{Expand[corr[Flatten[Table[ConstantArray[Total[n[[;; i - 1]]] + j + 1, i], {i, 1, Length[n]}, {j, 0, n[[i]] - 1}]]]] /. Plus -> Sequence}
, WeaklyConnectedGraphQ[Graph[{#} /. {Times[a_Integer, g__] :> g, Times -> Sequence} /. Power[a_, b_] :> Sequence @@ ConstantArray[a, b] /. Δ -> UndirectedEdge]] &]
, If[Head[First[#]] === Integer, First[#], 1] &];

coeff = Map[If[Head[#[[1, 1]]] === Integer, #[[1, 1]], 1] &, gathered];

removeiso = reduce[permutations] /@ (Map[Sequence @@ {# /. Times -> Δ /.  Power[a_, b_] :> Sequence @@ ConstantArray[a, b]} &, (gathered/coeff), {2}]);

Flatten[
Table[Map[{(List @@ #[]) /. Δ -> UndirectedEdge, Apply[Times, n!] Apply[Times, (Range[Length[n]]!)^n]/(#[] coeff[[j]])} &, removeiso[[j]], {1}]
, {j, 1, Length[coeff]}], 1]
]


This function generates all graphs represented as lists. To plot these lists as actual graphs, we use

allgraphsplot[n_] := Graph[First[#], PlotLabel -> Last[#]] & /@ allgraphs[n]


Some examples:  (The plot title is the symmetry factor of the corresponding graph.)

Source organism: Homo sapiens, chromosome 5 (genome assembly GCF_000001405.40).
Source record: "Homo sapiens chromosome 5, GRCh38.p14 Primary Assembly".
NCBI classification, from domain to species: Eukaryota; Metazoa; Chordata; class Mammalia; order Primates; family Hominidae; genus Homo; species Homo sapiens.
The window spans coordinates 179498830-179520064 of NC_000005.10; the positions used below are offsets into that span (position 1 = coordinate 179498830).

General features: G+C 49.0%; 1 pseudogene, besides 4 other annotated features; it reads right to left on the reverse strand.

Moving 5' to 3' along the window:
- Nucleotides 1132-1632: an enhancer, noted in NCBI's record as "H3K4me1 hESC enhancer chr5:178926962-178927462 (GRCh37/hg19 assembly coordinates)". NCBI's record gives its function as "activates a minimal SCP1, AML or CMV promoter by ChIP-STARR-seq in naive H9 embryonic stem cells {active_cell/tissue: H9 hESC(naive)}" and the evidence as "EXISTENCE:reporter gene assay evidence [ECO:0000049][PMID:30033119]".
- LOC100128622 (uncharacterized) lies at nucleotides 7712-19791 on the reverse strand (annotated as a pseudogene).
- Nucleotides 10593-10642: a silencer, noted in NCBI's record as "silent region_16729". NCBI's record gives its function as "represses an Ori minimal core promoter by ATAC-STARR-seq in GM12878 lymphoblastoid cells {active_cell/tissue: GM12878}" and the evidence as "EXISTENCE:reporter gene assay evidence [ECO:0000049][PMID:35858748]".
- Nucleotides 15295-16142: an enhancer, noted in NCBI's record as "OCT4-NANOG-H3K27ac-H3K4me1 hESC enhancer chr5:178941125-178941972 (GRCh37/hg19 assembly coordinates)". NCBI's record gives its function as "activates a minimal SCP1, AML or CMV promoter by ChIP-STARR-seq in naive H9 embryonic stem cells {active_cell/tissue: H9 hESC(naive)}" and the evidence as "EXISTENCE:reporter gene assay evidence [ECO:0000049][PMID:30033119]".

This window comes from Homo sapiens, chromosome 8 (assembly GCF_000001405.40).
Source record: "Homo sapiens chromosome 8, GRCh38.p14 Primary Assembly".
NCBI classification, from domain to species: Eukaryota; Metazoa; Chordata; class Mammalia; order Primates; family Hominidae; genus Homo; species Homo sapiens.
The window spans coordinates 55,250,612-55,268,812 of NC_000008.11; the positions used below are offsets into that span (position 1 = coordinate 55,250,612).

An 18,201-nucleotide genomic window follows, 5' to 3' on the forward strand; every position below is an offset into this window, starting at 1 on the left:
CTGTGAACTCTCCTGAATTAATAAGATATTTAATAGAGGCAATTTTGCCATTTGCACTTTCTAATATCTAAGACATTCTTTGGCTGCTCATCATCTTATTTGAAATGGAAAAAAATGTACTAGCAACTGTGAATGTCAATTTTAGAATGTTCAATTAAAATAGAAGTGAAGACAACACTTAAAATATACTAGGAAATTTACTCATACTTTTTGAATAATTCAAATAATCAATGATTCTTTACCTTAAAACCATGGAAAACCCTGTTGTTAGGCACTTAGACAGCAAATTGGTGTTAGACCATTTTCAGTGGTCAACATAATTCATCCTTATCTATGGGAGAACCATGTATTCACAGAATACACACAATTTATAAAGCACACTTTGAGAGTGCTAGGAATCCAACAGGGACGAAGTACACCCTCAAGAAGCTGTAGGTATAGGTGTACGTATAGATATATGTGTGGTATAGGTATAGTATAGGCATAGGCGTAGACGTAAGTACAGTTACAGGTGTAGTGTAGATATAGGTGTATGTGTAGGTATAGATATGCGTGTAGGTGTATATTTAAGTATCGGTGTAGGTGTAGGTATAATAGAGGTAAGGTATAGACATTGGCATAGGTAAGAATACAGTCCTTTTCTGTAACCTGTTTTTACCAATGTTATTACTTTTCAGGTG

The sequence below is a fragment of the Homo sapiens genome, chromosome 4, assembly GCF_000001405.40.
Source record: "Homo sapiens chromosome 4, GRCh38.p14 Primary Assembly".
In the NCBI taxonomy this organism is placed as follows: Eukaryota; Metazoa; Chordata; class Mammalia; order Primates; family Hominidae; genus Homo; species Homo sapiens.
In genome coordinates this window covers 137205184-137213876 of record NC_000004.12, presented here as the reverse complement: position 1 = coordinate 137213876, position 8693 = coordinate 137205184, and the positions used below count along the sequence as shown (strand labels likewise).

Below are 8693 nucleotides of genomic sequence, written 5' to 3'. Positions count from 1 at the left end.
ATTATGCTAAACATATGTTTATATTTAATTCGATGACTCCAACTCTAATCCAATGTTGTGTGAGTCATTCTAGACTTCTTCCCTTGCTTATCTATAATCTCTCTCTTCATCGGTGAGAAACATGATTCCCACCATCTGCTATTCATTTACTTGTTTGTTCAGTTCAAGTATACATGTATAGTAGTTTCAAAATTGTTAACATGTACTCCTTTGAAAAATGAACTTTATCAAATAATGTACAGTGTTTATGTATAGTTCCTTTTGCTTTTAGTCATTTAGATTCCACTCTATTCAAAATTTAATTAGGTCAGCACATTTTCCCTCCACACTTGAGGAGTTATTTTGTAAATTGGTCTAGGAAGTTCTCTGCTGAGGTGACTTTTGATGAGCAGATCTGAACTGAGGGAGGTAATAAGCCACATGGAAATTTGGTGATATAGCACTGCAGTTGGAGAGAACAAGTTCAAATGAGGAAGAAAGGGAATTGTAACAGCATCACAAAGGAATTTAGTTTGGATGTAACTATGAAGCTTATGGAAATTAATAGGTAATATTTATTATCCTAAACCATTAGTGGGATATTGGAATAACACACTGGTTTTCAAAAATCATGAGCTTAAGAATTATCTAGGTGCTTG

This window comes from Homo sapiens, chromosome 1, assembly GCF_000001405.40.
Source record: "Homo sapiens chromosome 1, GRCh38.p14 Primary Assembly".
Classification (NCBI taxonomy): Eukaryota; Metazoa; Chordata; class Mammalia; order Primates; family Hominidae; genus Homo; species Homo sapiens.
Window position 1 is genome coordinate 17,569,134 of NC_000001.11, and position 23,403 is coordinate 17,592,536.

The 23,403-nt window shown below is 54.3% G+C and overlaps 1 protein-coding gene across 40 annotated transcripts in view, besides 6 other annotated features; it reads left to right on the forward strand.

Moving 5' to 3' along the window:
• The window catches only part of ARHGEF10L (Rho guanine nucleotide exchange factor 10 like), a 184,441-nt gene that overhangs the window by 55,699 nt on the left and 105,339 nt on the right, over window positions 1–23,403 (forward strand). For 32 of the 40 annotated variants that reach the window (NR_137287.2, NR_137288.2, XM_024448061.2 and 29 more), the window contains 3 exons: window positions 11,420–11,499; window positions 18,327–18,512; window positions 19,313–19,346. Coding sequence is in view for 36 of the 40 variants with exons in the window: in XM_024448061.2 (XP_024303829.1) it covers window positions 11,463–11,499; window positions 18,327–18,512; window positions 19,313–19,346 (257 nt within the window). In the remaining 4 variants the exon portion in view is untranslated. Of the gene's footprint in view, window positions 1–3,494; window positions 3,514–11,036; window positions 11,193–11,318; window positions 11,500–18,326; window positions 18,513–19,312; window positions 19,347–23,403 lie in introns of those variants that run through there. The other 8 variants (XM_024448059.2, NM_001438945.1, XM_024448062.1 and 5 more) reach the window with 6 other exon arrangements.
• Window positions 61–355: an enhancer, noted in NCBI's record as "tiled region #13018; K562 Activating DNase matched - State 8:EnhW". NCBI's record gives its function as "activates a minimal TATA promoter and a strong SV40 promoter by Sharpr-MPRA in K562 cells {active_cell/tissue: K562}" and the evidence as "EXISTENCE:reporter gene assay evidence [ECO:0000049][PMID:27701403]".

Remarks:

1. For efficiency, the function allgraphs generates connected graphs only. If the user wishes to obtain disconnected graphs too, they shall modify the code Select[X,WeaklyConnectedGraphQ[...]&] to just X. This makes the computation slower. Alternatively, if the user wishes to obtain k-edge-connected graphs, they may modify the code to Select[X,KEdgeConnectedGraphQ[...,k]&] for some k. Idem for any other criterion.

2. As the examples above show, the graphs contain self-loops (a.k.a. tadpoles). Such graphs can be eliminated by setting Δ[a_,a_]:=0 at the beginning of the code. If we do so, the second example above becomes as expected.

3. The graphs considered herein are unlabelled. If the user wishes to label the 1-valent vertices (an operation that is useful in physics), they shall modify the code as follows: in permutations, change

Thread[ConstantArray[Range[Total[n]], Total[n]!] -> Permutations[Range[Total[n]]]]

into

Thread[ConstantArray[Range[n[] + 1, Total[n]], (Total[n] - n[])!] -> Permutations[Range[n[] + 1, Total[n]]]]

so as to consider permutations of internal vertices only. To have the correct symmetry factors, we should also modify Apply[Times, n!] to Apply[Times, Rest[n]!]. Finally, the plotting function should be modified to

allgraphsplot[n_] := Graph[First[#], PlotLabel -> Last[#], VertexLabels -> Thread[Range[n[]] -> Range[n[]]]] & /@ allgraphs[n]

where we have added the option VertexLabels to label the external vertices. For example, (Note in particular that the second and third graphs are not symmetric under $1\leftrightarrow2$.)